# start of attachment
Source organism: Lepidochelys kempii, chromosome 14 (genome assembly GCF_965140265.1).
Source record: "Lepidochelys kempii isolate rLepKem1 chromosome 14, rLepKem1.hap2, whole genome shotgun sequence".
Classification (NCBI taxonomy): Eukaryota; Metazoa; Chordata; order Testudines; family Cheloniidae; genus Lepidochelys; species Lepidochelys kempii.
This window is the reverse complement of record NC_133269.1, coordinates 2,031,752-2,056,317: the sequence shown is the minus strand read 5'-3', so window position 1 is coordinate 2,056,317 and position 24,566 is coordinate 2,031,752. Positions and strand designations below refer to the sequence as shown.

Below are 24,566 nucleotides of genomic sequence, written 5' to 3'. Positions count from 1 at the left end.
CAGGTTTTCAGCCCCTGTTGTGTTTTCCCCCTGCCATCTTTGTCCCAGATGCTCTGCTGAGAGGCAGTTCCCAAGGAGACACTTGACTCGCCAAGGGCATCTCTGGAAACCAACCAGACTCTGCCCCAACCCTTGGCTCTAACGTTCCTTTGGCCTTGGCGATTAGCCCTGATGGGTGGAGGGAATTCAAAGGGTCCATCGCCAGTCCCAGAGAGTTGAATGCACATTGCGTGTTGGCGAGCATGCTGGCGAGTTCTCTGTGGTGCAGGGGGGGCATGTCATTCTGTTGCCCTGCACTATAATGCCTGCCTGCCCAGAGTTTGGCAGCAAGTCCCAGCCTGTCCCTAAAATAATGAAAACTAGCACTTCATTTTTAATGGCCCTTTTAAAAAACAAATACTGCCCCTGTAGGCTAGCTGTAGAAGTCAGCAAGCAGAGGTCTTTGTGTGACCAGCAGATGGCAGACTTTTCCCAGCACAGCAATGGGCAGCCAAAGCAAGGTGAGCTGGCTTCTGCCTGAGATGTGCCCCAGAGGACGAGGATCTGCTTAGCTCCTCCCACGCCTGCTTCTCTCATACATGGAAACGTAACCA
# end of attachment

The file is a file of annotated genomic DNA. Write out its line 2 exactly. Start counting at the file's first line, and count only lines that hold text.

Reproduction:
Source record: "Lepidochelys kempii isolate rLepKem1 chromosome 14, rLepKem1.hap2, whole genome shotgun sequence".